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Ruby Dee

Ruby Dee

Ruby Dee

Ruby Dee’s acting career has spanned more than fifty years and has included theater, radio, television, and movies. She has also been active in the National Association for the Advancement of Colored People (NAACP), the Southern Christian Leadership Conference (SCLC), and the Congress of Racial Equality (CORE).

Ruby Dee was born Ruby Ann Wallace on October 27, 1924, in Cleveland, Ohio. Her parents, Marshall and Emma Wallace, moved the family to Harlem in New York City when Dee was just a baby. In the evening Dee, her two sisters, and her brother read aloud to each other from the poetry of Henry Wadsworth Longfellow (1807–1882), William Wordsworth (1770–1850), and Paul Laurence Dunbar (1872–1906). As a teenager Dee submitted poetry to the New York Amsterdam News, a black weekly newspaper. Later in life, Dee admitted that during those years she was a shy girl but that she always felt a burning desire to express herself. 

Dee’s love of English and poetry motivated her to study the arts. She attended Hunter High School, one of New York’s first-rate schools that drew the brightest girls. While in high school, Dee decided to pursue acting.

After graduation Dee entered Hunter College. There she joined the American Negro Theater (ANT) and adopted the stage name Ruby Dee. While still at Hunter College, Dee took a class in radio training offered through the American Theater Wing. This training led to a part in the radio serial Nora Drake. After college Dee worked as a French and Spanish translator. She knew, however, that the theater was to be her destiny.

In 1946 Dee got her first Broadway role in Jeb, a drama about a returning African American war hero. There she met Ossie Davis, the actor in the title role. They became close friends and were married on December 9, 1948.

Dee’s first movie was Love in Syncopation, released in 1946. In 1950 she appeared in The Jackie Robinson Story and in No Way Out. In 1957 Dee appeared in Edge of the City. Over the next decade, Dee appeared in several plays and movies including A Raisin in the Sun and Davis’s play Purlie Victorious. In 1965 Ruby Dee became the first African American actress to appear in major roles at the American Shakespeare Festival in Stratford, Connecticut. Her musical satire Take It from the Top opened in New York in 1979.

Beginning in the early 1960s, Dee made numerous appearances on television including roles in the Play of the Week and in several series. In 1968 she became the first African American actress to be featured on Peyton Place. In 1970 she starred in the critically acclaimed play Boesman and Lena.

Dee and Davis collaborated on several projects designed to promote black heritage in general and other black artists in particular. In 1974 they produced The Ruby Dee/Ossie Davis Story Hour for the National Black Network. In 1981 they produced the series With Ossie and Ruby for the Public Broadcasting System (PBS).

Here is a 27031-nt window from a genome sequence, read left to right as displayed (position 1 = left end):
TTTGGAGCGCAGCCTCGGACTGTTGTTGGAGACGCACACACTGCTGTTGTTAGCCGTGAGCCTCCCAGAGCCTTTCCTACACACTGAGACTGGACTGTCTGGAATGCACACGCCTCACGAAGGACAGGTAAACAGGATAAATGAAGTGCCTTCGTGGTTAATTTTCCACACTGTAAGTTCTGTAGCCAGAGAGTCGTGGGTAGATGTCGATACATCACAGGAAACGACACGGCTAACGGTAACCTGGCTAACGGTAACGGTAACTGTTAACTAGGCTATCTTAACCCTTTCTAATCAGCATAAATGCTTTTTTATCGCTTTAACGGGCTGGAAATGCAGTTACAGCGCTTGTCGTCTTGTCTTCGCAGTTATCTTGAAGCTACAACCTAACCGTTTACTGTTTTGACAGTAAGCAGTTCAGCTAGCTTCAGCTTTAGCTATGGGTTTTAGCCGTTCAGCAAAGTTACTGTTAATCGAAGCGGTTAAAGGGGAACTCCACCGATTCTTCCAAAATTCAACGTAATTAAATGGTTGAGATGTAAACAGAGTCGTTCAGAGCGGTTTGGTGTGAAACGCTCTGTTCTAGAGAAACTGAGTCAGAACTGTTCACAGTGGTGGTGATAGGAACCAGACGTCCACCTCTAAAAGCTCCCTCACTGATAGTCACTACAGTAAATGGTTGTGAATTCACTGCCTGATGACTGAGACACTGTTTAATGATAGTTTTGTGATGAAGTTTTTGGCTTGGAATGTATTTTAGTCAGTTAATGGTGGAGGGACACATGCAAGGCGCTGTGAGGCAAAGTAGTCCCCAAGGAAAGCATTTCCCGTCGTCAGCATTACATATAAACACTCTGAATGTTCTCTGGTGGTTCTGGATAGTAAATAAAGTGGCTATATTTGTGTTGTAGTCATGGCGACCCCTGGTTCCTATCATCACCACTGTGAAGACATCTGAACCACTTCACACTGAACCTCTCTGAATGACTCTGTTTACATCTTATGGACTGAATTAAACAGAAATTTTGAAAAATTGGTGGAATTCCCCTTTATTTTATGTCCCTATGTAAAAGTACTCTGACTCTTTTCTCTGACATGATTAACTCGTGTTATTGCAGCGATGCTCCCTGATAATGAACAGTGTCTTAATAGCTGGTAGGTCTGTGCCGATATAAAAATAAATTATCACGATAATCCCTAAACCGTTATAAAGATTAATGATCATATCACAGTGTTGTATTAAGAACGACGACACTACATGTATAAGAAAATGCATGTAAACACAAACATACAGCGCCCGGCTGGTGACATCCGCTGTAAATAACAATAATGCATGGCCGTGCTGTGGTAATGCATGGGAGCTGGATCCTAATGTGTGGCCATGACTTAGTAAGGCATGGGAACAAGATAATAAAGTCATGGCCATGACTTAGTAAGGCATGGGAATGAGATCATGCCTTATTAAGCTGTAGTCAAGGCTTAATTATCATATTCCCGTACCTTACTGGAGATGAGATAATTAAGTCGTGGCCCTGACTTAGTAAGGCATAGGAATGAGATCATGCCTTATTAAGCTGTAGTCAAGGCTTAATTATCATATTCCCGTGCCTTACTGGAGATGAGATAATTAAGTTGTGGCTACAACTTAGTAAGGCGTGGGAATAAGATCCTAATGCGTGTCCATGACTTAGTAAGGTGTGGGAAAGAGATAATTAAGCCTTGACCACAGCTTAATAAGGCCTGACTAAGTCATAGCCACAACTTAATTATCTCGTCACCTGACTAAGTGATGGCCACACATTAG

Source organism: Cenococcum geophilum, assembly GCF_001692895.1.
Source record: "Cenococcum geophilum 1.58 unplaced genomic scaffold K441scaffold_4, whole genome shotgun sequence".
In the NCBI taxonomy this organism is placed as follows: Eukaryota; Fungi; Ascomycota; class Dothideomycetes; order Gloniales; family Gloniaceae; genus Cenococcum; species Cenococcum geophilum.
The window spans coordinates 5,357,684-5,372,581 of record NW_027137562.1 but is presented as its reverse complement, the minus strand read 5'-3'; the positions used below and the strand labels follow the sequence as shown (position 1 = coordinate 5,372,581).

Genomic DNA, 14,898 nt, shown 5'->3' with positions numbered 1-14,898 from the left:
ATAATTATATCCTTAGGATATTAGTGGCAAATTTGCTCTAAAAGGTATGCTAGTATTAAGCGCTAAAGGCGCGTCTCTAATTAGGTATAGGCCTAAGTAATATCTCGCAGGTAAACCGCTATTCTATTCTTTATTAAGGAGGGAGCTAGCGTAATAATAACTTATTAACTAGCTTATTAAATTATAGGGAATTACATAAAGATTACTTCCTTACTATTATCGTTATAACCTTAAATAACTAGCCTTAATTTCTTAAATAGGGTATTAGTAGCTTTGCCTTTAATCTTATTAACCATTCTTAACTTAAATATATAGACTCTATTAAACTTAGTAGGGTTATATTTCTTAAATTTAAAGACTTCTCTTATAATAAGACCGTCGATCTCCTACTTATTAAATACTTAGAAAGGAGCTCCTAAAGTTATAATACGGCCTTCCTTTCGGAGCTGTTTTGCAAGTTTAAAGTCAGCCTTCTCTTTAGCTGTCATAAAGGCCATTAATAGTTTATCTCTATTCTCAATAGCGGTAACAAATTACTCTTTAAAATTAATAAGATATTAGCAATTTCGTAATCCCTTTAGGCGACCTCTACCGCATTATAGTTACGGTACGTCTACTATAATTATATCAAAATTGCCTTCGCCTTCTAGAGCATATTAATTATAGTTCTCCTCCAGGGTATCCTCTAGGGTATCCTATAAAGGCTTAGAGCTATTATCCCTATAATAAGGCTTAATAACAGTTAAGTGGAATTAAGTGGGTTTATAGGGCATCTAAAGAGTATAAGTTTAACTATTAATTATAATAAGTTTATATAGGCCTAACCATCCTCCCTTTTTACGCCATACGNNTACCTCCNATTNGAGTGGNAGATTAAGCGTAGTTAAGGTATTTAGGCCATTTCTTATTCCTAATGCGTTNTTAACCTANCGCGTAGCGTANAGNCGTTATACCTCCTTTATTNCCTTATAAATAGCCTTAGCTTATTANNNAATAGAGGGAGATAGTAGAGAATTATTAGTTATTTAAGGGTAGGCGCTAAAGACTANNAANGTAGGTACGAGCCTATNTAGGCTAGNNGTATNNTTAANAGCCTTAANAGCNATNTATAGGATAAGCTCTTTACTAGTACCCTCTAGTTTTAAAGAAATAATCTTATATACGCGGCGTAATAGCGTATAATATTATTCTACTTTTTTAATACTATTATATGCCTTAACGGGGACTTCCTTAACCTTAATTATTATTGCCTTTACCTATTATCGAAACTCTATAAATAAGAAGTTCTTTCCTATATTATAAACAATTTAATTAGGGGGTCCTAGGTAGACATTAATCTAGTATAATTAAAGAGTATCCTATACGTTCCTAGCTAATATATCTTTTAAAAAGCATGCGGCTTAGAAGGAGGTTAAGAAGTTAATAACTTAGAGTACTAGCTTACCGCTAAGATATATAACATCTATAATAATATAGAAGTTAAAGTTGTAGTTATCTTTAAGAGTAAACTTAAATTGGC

Dee found this work particularly satisfying because she got to travel the country talking to authors and others who could put the black experience in perspective. She believes that the series made black people look at themselves outside of the problems of racism (believing that one race is superior to another race).

Issues of equality and civil rights have long been a concern of Dee’s. In 1953 she became well-known for denouncing (openly expressing strong disapproval) the U.S. government’s decision to execute Julius and Ethel Rosenberg for wartime spying. This experience helped Dee realize that racism and discrimination (treating people differently based on race, gender, or nationality) were not exclusively black experiences.

Dee and Davis were involved in and supported several other civil rights protests and causes, including Martin Luther King Jr.’s 1963 March on Washington. In 1970 the National Urban League honored them with the Frederick Douglass Award for distinguished leadership toward equal opportunity.

In 1999 Dee and Davis were arrested for protesting the fatal shooting of an unarmed West African immigrant, Amadou Diallo, by white police officers of the New York City Police Department.

Dee’s remarkable acting talent has endured over the years. Director Spike Lee cast Dee in his 1989 film Do the Right Thing. In 1990 Dee appeared in the television movie The Court Martial of Jackie Robinson. In 1991 Dee won an Emmy for Decoration Day, and in 1994 she appeared in the television movie version of Stephen King’s The Stand.

Dee also has established the Ruby Dee Scholarship in Dramatic Art. The scholarship is awarded to talented young black women who want to become established in the acting profession. In 1988 Ebony magazine featured Dee and Davis as one of “Three Great Love Stories.” Both she and Davis donate money and countless hours of time to causes in which they believe.

On March 11, 2001, Dee and Davis received the Lifetime Achievement Award from the Screen Actors Guild. At that time, they had been married and worked together for fifty-two years.

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